I was talking about hop pockets and pokes last week – and pigs, of course, which was how it all started, but forget the pigs for now. Let’s stick with the pokes and pockets. At the weekend we went for a walk through a part of Kent we hadn’t walked for a few years and part of the walk took us through this field:
This was a hop garden many years ago. Conveniently close to the oast houses so that as soon as the hops were picked they could be taken in and dried before there was any chance of them spoiling. Taken in bagged up in pokes, and once dried shipped out to the brewers in pockets. A word of explanation for those not familiar with these terms: hops are not grown in fields, they are grown in gardens. Not like your or my back garden, but like a field. But a field full of poles. Hop poles. With huge cable-like wires strung between them to support the hop bines as they grow.
When they are ready for harvesting, the bines are pulled down and the hops picked and put in pokes – large sacks (but you knew that, of course. You remembered it from last week). Then once dried they are shovelled into pockets – another size of sack.
And what are the hops for? Making beer, my friend. Lovely beer.
I don’t have a picture of the hop garden from back then, but late one cold, misty, autumn night about thirty years ago, I walked through it and the eeriness was instantly imprinted on me and once I was home I felt compelled to make an oil pastel painting of it (below).
Anyway, as I said I don’t have a photo of the hop garden in question, but this one from Pixabay illustrates very nicely the hop poles and wires with the growing hop bines growing up and across them:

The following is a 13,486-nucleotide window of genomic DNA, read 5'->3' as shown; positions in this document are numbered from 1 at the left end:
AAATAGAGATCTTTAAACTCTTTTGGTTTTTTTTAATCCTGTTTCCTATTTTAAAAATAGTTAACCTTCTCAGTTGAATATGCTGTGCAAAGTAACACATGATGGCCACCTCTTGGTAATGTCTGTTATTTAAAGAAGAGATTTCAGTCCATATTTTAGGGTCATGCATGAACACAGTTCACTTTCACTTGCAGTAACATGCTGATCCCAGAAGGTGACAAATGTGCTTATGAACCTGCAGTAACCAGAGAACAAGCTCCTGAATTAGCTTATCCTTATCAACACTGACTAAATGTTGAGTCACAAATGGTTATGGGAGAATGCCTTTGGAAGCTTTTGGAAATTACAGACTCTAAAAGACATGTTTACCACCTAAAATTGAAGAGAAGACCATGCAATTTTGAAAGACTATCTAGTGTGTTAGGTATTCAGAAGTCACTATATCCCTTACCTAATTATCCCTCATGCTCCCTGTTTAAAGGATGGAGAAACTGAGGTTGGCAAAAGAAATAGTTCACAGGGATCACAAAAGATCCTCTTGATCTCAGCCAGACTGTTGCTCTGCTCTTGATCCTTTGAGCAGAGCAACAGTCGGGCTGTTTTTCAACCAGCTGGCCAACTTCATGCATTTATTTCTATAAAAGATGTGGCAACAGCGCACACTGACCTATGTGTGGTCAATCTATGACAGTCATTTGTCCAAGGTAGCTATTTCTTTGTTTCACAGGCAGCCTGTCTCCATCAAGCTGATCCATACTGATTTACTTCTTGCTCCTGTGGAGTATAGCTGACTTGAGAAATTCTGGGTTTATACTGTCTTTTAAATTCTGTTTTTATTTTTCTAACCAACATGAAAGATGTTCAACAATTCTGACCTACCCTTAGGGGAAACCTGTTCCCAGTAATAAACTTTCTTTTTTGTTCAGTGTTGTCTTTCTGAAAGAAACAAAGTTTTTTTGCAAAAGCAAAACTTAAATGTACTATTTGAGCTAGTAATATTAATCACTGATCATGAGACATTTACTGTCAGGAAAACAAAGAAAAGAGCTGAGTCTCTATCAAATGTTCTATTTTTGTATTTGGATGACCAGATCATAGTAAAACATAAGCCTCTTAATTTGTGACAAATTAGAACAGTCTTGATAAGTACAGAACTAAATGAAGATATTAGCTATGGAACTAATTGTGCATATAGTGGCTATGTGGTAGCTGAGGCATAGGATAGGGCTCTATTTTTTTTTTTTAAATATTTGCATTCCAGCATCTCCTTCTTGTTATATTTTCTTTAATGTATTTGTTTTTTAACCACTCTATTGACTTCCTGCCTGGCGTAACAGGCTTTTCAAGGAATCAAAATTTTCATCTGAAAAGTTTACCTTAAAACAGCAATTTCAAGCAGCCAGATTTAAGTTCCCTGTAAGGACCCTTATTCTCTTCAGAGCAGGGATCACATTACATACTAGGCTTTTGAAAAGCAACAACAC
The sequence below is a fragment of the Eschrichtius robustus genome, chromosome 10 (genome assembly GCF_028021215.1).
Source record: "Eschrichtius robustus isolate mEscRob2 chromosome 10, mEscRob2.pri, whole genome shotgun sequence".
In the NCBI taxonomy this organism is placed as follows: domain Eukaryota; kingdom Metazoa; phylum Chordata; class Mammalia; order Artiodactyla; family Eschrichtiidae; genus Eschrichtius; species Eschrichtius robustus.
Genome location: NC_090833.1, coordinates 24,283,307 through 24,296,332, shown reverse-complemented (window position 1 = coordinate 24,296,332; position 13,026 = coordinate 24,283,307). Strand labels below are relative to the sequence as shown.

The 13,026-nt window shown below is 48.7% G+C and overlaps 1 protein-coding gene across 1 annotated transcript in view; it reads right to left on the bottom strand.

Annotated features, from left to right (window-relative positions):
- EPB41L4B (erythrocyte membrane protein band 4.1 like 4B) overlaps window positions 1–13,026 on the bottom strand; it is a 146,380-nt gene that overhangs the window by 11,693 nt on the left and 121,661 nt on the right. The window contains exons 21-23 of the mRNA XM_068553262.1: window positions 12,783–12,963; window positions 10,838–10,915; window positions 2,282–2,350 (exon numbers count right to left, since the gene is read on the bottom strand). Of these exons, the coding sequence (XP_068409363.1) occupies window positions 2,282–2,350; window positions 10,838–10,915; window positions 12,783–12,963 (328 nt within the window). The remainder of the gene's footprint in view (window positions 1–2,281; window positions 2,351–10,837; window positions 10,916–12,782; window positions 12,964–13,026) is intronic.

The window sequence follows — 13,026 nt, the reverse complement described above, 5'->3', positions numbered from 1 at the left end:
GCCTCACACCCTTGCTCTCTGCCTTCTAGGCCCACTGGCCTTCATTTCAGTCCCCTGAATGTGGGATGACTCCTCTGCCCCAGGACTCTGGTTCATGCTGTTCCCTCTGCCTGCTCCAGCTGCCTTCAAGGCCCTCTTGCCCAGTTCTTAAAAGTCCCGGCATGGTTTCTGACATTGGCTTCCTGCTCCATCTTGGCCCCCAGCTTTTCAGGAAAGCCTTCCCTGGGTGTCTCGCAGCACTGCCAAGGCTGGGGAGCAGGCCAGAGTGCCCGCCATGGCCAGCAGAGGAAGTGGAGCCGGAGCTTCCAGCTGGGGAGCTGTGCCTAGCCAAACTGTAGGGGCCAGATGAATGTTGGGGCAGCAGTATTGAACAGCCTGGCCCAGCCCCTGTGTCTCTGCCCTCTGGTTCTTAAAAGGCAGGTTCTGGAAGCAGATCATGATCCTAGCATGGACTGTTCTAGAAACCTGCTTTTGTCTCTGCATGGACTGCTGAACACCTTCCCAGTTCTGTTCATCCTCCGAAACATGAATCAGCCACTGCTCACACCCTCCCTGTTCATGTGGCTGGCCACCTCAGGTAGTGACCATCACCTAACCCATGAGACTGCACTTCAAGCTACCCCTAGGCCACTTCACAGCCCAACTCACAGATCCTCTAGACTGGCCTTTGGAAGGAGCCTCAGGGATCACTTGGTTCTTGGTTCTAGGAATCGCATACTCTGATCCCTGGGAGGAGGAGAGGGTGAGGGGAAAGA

Image by -Rita-👩🍳 und 📷 mit ❤ from Pixabay
The poles were supported by wires kept under tension, anchored into the ground around the edge of the garden. Quite a few of these are still in situ around the very edge of the field and just into the woodland and hedgerows bordering it.
In 1872, there were 72,000 acres of land in England growing hops, the majority of these being in Kent, employing over 100,000 seasonal workers at picking time. By 2003, the acreage in Kent was down to just over 1,000 and for the first time ever the county had been overtaken by Herefordshire, which now grew more, although the decline does at least appear to have halted for now. In 2011 there were a total of just over 2,500 acres under cultivation in England but it is such a small number there were fears the industry could die out. Although hops are still used in beer brewing, much of the requirement is imported, especially with a popular shift towards less bitter-tasting beers. But in much the same way that Kent has also lost a huge percentage of its apple orchards, a once rich and diverse farming landscape has become more and more homogenised, with endless huge fields of arable crops and sheep and cattle replacing the hop bines and apple trees.
I spent one autumn apple picking around thirty years ago and the farm I was working on had a large acreage of hop gardens (both apples and hops all sadly gone, now). It was an incredibly busy and bustling time, with our diverse group apple picking – a mixture of locals and Europeans come over for the work – and a traditional mix of workers in the hop gardens; as well as locals, there were a lot of gypsies and possibly still a few people down from London’s East End, which was a traditional way for those workers to make some extra money in the nineteenth and early twentieth centuries. It was busy, noisy, very hard work, and a lot of fun.
And, not surprisingly, there are a number of traditional songs about hop picking. So here is the wonderful Shirley Collins and the Albion Dance Band to perform ‘Hopping down in Kent’ especially for you.